The federal government set an August deadline for states to reach a voluntary agreement on cuts, but that deadline passed without a deal. Some state officials here are blaming the Biden administration. When it became clear this summer that the federal government was not prepared to implement unilateral cuts, the urgency for a deal evaporated, they said.

Now, the Biden administration has launched a new environmental review to distribute Colorado River supplies during low-water conditions. Water managers hope to have more clarity on what states can offer by the end of January. By summer, the federal government is expected to finalize its powers to impose unilateral cuts.

“Unfortunately, it’s a year later than we needed to be,” Cook said in an interview.

Across the West, the drought has led to a record number of wells in California, forcing swaths of farmland to fall fallow and asking homeowners to limit how much they water their lawns. This week, a major water provider in Southern California declared a regional drought emergency and called on those that depend on water from the Colorado River to reduce imported supplies.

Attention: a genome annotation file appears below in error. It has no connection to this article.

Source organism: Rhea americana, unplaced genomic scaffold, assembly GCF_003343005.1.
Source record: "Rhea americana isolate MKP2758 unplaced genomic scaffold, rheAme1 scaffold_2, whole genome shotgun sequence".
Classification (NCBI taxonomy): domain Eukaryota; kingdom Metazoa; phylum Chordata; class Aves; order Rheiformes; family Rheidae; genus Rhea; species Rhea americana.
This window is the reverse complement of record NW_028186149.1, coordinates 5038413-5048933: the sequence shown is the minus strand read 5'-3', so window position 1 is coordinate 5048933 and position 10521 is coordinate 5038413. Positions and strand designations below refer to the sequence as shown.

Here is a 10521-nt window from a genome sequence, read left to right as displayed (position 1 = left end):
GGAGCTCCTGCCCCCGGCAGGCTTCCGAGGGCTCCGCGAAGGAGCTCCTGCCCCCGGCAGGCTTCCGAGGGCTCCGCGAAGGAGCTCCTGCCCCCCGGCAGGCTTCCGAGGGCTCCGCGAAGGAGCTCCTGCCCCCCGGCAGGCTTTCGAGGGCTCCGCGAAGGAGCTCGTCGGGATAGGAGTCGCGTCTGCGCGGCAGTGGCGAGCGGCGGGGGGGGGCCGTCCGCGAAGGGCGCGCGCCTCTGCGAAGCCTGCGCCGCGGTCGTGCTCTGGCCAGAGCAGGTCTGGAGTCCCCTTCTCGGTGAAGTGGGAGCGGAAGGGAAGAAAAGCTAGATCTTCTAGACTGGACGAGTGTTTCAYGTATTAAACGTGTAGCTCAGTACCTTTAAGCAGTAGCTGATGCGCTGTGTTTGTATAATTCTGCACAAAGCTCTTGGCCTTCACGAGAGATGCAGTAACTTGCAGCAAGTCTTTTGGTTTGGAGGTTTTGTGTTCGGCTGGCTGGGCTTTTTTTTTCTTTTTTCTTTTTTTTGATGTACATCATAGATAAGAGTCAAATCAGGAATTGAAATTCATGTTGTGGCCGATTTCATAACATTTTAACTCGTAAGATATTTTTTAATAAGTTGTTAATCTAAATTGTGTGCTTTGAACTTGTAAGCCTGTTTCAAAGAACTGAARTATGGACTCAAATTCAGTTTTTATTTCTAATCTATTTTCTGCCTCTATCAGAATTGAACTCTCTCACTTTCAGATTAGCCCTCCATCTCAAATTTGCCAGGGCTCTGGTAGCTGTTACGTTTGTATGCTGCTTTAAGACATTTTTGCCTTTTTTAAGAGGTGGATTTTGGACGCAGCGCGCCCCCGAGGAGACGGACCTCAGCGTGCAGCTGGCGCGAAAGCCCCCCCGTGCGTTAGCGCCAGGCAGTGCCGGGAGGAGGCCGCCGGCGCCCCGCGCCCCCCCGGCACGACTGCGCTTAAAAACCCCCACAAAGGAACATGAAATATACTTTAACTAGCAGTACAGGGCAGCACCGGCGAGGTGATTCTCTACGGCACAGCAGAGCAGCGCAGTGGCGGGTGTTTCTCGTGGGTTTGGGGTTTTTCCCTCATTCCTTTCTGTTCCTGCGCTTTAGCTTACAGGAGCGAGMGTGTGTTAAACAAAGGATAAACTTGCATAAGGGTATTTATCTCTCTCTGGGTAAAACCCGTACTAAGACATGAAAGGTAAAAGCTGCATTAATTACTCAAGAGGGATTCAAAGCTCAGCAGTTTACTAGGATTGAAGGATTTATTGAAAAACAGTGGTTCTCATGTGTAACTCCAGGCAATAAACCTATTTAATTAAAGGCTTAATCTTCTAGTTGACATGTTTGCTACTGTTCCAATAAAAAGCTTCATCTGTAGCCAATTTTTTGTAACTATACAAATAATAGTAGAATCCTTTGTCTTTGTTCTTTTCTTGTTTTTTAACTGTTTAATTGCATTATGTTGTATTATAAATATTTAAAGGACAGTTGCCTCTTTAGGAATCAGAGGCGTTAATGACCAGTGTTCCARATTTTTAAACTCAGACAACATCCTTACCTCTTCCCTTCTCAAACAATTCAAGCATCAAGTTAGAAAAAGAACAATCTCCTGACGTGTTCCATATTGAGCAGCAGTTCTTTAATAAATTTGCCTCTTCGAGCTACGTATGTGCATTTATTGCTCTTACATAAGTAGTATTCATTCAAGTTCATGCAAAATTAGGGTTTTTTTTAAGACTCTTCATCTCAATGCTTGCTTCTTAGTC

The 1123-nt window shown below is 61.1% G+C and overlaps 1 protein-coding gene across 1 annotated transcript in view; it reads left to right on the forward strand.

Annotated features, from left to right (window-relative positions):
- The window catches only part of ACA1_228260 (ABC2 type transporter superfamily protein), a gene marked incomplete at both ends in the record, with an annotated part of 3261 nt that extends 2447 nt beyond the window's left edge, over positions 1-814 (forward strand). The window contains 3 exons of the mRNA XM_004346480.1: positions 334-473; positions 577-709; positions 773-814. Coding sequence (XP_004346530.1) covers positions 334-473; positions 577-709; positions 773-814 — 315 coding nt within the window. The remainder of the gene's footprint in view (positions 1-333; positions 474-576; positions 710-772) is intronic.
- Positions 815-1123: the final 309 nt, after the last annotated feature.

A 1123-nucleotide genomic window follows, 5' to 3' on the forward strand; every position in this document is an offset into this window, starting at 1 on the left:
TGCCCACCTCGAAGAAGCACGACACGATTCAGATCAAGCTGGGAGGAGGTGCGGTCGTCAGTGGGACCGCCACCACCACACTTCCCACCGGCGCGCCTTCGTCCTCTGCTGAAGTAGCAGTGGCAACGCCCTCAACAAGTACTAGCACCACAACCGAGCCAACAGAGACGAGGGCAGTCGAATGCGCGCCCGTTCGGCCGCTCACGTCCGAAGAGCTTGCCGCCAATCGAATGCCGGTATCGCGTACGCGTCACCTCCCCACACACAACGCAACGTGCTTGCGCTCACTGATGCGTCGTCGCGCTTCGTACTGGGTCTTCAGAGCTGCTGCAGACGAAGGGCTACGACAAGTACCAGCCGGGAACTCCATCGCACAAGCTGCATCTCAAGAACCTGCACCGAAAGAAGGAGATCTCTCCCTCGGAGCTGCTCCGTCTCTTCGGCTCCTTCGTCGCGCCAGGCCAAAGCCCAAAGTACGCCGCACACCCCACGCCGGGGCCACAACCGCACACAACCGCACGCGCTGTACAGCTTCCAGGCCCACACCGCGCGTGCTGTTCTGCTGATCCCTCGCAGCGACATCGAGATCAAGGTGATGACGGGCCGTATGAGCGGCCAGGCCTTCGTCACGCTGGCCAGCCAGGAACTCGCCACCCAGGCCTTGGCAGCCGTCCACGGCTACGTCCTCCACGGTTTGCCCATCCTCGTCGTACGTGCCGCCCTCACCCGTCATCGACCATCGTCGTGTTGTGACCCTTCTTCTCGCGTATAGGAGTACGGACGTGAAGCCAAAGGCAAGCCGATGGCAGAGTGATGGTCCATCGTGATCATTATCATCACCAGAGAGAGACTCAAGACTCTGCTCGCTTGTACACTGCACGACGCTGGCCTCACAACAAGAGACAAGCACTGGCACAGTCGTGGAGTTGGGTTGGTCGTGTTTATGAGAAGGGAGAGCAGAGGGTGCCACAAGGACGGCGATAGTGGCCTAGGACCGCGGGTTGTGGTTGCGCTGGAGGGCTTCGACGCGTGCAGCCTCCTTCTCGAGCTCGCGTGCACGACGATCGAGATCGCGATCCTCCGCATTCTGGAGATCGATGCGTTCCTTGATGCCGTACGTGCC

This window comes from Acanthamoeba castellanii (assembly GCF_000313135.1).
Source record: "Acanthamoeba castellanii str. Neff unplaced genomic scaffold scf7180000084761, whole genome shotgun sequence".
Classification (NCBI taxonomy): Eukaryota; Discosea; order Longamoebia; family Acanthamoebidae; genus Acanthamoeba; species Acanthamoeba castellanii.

Problems on the river have persisted for years. Over the past two decades, during the region’s worst drought in centuries, the Colorado River Basin states have drawn more water from their rivers than they produced, drying up reservoirs that act as buffers during troubled times. James Prairie, head of the Bureau of Reclamation’s research and modeling team, said the river’s annual flow during the period averaged 13.4 million acre-feet, while users pumped an average of 15 million acre-feet per year.